Bone china teapots should be considered an investment as some can be quite pricey. Keeping it all white might be a good idea. I love this Wedgwood Nantucket teapot and it is on my wish list-hint, hint. I love the nautical look to it, maybe because of growing up by the beach or maybe it is the texture and all the details on it. I like white teapots because it allows me to: 
  • See the color and brilliance of the tea.  
  • Mix and match with antique, whimsical, and/or classic cups and saucers as well as plates to create many different looks with just one teapot. 
  • Flexibility to bring in other colors for the changing of seasons or my mood.  
My bone china pattern is no longer made, so I have to acquire new pieces from replacement centers such as Replacements.  On a trip to North Carolina a couple years ago, I stopped by Replacements.  What a complex!  The owners are huge pet lovers and allow you to bring your dog inside on a leash.  I was amazed at that notion because usually dogs and china don't mix well.  My pattern is made in Germany by Tirschenreuth.  It is in the Baronesse collection with the pattern name Fleur De Lis. I love that is is mostly white with just hints of blue fleur de lis accenting the china.  It is classic, versatile, and detailed.  It goes with many different colors schemes.  I was able to find the teapot and gravy boat in my pattern at Replacements so I bought them both!  It is such a treat to have a teapot now to go with all my teacups!


Several years before that while shopping in an antique shop, I found quite the steal.  I spotted a large soup tureen with the lid and the large chop platter in my pattern all for $50.00.  It would have retailed for over $500.00.  I keep it on my dining room table and fill it with seasonal flowers and decorations.  I am always on the lookout for finding new pieces in my pattern that has expired.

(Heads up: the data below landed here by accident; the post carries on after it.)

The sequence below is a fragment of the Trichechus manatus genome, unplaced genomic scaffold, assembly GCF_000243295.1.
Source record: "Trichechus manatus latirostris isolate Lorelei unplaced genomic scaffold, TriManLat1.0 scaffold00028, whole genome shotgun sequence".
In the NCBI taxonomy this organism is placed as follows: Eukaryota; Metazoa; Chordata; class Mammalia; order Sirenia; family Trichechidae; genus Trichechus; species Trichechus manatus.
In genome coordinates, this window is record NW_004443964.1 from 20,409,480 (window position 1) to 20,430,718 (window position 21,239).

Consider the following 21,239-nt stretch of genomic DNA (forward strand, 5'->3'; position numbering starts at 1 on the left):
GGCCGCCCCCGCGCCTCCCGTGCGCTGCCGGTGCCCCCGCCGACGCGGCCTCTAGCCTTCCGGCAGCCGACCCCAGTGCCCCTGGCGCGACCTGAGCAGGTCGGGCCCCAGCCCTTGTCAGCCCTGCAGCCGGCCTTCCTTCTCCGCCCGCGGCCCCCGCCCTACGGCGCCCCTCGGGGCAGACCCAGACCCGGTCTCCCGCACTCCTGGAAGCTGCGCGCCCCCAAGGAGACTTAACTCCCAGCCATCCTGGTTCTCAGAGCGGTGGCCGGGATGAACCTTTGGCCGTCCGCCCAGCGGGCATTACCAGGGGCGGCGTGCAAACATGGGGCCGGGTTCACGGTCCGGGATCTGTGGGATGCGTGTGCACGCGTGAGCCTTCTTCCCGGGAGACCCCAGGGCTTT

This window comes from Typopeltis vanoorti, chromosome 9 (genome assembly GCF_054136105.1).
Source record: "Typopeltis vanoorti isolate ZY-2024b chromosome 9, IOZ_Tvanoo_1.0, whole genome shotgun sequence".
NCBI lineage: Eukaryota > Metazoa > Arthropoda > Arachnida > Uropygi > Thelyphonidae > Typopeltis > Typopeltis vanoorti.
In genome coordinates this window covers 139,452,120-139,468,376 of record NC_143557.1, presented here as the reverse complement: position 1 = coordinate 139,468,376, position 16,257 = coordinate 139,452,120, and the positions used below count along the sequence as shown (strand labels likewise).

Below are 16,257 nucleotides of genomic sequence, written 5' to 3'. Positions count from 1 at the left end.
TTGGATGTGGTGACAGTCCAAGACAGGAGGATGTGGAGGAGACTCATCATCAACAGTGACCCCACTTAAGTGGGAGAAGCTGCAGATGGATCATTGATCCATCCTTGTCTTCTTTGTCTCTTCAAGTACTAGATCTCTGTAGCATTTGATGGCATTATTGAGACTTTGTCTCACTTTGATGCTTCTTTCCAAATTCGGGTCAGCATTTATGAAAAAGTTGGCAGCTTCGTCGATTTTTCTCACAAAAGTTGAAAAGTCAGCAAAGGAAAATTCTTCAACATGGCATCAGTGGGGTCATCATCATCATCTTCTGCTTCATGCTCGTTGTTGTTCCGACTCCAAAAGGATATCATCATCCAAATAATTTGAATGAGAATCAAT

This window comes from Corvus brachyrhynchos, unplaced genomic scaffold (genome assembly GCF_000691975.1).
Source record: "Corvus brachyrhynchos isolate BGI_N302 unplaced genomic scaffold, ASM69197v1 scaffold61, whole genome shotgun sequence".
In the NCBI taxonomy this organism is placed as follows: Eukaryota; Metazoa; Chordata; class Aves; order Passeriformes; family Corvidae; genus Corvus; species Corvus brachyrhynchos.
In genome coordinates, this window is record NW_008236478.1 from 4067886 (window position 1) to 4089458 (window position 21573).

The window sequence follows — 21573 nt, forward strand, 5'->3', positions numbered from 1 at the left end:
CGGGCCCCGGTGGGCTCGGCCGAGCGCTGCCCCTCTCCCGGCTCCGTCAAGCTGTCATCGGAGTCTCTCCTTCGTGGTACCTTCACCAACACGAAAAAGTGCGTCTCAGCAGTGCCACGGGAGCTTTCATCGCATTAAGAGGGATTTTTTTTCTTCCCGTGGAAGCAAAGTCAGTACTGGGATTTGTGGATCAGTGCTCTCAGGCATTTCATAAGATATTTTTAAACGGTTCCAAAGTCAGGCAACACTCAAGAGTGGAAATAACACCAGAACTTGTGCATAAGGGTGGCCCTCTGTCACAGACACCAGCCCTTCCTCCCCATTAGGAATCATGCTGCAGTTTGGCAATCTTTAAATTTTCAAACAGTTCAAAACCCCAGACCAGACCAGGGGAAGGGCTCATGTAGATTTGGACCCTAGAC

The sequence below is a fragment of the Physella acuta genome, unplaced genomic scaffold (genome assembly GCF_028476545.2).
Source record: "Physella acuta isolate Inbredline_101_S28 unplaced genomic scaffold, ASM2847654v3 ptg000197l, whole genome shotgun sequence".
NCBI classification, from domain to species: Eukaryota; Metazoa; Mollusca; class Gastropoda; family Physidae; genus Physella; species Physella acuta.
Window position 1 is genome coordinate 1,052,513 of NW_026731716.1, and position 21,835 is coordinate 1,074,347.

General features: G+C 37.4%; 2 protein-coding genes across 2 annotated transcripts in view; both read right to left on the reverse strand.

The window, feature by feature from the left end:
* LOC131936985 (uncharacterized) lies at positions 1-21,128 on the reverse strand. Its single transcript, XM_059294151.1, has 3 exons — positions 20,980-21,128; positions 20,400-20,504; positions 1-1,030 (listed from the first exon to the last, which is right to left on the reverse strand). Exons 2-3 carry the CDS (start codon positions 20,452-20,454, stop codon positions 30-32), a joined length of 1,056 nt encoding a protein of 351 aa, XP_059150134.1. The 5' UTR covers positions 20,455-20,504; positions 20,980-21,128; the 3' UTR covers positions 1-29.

My other favorite teapot is the one that has been passed down to me.  It was my mothers that went with her bone china place setting.  It is made my Royal Albert and the pattern is Lavender Rose.  My father found it while traveling in Canada for a great price and had it shipped to my mom as a surprise.  My mom got stricken with early onset Alzheimer's disease about 9 years ago.  My sister and I split up her china between us.  She graciously agreed to let me have the teapot because she knew how much that would mean to me.  I got the teapot, teacups and saucers, four place settings, and some other serving pieces.  The teapot holds a special place in my hutch along with my other teapot.  

Drinking tea out of bone china, in my opinion, should not just be on special occasions.  I drink out of bone china cups everyday.  I don't  just have fine bone china sets, but all of my everyday cups are bone china as well.  I find them at discount stores such as TJ Maxx, Marshalls, or Homegoods.  I don't pay too much for them so I am not disappointed if they break. It really is an affordable luxury to drink wonderful tea in a bone china cup!  I do that because I love the way bone china feels with its thin rim and translucent look. I also do that because drinking tea to me is a way to give myself a treat everyday.

Do you drink tea out of bone china every day?  I would love to hear about your favorite bone china teapots and why they are so special.  

Happy Sipping from bone china, Lisa